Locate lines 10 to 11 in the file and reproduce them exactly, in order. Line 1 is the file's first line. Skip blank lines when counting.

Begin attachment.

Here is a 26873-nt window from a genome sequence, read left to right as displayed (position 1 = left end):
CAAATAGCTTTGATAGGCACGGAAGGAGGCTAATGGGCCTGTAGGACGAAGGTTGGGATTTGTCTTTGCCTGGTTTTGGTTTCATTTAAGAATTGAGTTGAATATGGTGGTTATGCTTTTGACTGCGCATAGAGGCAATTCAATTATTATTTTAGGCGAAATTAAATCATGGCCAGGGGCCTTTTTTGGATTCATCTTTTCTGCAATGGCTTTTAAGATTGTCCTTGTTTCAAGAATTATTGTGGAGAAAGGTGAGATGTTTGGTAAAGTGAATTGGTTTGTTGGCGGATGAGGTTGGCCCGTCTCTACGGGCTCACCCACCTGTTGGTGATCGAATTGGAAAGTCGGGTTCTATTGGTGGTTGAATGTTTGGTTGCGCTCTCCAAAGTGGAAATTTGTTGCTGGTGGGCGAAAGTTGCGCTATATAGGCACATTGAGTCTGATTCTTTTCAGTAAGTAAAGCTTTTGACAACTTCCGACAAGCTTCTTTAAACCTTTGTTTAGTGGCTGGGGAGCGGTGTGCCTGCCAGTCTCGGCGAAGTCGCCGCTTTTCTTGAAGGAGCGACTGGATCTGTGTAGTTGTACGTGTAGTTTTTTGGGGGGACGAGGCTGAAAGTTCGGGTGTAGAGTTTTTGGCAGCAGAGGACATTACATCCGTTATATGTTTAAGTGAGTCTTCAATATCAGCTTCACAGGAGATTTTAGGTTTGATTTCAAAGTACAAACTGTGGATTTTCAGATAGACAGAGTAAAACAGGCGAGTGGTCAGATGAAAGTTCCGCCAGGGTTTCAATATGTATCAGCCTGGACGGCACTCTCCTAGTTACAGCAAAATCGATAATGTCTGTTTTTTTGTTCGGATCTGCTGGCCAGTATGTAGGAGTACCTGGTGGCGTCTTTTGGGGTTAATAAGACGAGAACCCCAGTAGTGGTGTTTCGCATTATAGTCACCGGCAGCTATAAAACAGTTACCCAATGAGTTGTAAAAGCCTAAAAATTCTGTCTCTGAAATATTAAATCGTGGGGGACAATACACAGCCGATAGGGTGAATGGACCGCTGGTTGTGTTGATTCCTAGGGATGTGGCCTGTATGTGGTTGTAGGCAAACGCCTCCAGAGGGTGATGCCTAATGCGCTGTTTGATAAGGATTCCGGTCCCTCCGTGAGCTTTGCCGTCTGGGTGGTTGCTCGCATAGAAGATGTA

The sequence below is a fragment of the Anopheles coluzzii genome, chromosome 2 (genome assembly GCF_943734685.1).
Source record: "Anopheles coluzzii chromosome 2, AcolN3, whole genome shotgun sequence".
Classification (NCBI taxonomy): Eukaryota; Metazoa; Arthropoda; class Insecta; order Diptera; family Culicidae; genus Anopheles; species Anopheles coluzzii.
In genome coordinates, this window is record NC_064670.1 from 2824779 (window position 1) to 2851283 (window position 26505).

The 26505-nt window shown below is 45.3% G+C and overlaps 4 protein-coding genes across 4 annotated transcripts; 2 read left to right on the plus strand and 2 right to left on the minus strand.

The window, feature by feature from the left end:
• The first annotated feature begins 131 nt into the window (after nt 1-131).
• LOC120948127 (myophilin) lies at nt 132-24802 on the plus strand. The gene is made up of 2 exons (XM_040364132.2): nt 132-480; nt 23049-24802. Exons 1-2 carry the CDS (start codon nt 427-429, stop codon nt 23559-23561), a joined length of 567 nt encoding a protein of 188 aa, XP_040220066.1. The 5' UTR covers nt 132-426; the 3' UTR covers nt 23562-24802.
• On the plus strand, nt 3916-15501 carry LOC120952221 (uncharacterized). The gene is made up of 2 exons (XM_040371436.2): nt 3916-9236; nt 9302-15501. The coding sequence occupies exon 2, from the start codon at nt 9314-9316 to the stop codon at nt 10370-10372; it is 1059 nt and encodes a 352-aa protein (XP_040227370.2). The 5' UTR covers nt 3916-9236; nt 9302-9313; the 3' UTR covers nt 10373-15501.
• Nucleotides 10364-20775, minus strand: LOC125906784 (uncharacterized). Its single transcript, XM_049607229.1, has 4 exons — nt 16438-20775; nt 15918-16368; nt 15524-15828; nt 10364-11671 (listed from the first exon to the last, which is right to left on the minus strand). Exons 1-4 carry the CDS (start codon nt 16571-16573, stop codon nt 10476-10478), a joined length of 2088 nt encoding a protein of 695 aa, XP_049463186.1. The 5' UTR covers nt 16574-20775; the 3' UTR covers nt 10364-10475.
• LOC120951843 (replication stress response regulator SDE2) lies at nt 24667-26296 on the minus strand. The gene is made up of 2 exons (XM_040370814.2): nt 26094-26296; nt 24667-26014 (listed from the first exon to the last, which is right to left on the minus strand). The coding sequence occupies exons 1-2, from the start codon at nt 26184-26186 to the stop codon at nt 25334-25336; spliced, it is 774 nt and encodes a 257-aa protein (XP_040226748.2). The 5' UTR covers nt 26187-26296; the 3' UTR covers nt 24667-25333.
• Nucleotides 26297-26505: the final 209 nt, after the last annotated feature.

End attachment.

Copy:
• LOC120948127 (myophilin) lies at nt 132-24802 on the plus strand. The gene is made up of 2 exons (XM_040364132.2): nt 132-480; nt 23049-24802. Exons 1-2 carry the CDS (start codon nt 427-429, stop codon nt 23559-23561), a joined length of 567 nt encoding a protein of 188 aa, XP_040220066.1. The 5' UTR covers nt 132-426; the 3' UTR covers nt 23562-24802.
• On the plus strand, nt 3916-15501 carry LOC120952221 (uncharacterized). The gene is made up of 2 exons (XM_040371436.2): nt 3916-9236; nt 9302-15501. The coding sequence occupies exon 2, from the start codon at nt 9314-9316 to the stop codon at nt 10370-10372; it is 1059 nt and encodes a 352-aa protein (XP_040227370.2). The 5' UTR covers nt 3916-9236; nt 9302-9313; the 3' UTR covers nt 10373-15501.